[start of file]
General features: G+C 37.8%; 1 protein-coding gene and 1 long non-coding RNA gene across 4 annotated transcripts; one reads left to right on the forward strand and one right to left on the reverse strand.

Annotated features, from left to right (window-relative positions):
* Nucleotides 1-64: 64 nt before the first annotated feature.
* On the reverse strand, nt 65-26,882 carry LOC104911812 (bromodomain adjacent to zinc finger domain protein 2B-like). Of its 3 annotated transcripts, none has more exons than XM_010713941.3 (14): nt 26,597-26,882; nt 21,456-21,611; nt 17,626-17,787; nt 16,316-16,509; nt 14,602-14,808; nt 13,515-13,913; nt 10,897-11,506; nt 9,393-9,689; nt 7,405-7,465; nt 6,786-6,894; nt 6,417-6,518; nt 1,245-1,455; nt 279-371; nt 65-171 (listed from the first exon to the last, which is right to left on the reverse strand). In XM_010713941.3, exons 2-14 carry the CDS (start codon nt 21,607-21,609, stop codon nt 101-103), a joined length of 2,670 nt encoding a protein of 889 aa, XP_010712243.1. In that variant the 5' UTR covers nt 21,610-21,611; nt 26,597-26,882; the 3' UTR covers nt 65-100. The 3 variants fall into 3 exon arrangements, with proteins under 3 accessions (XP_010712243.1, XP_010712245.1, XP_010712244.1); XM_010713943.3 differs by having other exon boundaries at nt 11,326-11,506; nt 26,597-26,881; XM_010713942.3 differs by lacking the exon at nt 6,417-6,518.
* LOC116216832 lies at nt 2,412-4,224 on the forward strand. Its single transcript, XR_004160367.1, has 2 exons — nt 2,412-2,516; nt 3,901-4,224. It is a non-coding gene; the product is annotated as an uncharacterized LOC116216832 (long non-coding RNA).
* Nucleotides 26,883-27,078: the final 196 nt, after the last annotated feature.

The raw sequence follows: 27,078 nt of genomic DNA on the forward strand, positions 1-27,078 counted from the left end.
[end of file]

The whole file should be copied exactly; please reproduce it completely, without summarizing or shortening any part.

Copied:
General features: G+C 37.8%; 1 protein-coding gene and 1 long non-coding RNA gene across 4 annotated transcripts; one reads left to right on the forward strand and one right to left on the reverse strand.

Annotated features, from left to right (window-relative positions):
* Nucleotides 1-64: 64 nt before the first annotated feature.
* On the reverse strand, nt 65-26,882 carry LOC104911812 (bromodomain adjacent to zinc finger domain protein 2B-like). Of its 3 annotated transcripts, none has more exons than XM_010713941.3 (14): nt 26,597-26,882; nt 21,456-21,611; nt 17,626-17,787; nt 16,316-16,509; nt 14,602-14,808; nt 13,515-13,913; nt 10,897-11,506; nt 9,393-9,689; nt 7,405-7,465; nt 6,786-6,894; nt 6,417-6,518; nt 1,245-1,455; nt 279-371; nt 65-171 (listed from the first exon to the last, which is right to left on the reverse strand). In XM_010713941.3, exons 2-14 carry the CDS (start codon nt 21,607-21,609, stop codon nt 101-103), a joined length of 2,670 nt encoding a protein of 889 aa, XP_010712243.1. In that variant the 5' UTR covers nt 21,610-21,611; nt 26,597-26,882; the 3' UTR covers nt 65-100. The 3 variants fall into 3 exon arrangements, with proteins under 3 accessions (XP_010712243.1, XP_010712245.1, XP_010712244.1); XM_010713943.3 differs by having other exon boundaries at nt 11,326-11,506; nt 26,597-26,881; XM_010713942.3 differs by lacking the exon at nt 6,417-6,518.
* LOC116216832 lies at nt 2,412-4,224 on the forward strand. Its single transcript, XR_004160367.1, has 2 exons — nt 2,412-2,516; nt 3,901-4,224. It is a non-coding gene; the product is annotated as an uncharacterized LOC116216832 (long non-coding RNA).
* Nucleotides 26,883-27,078: the final 196 nt, after the last annotated feature.

The raw sequence follows: 27,078 nt of genomic DNA on the forward strand, positions 1-27,078 counted from the left end.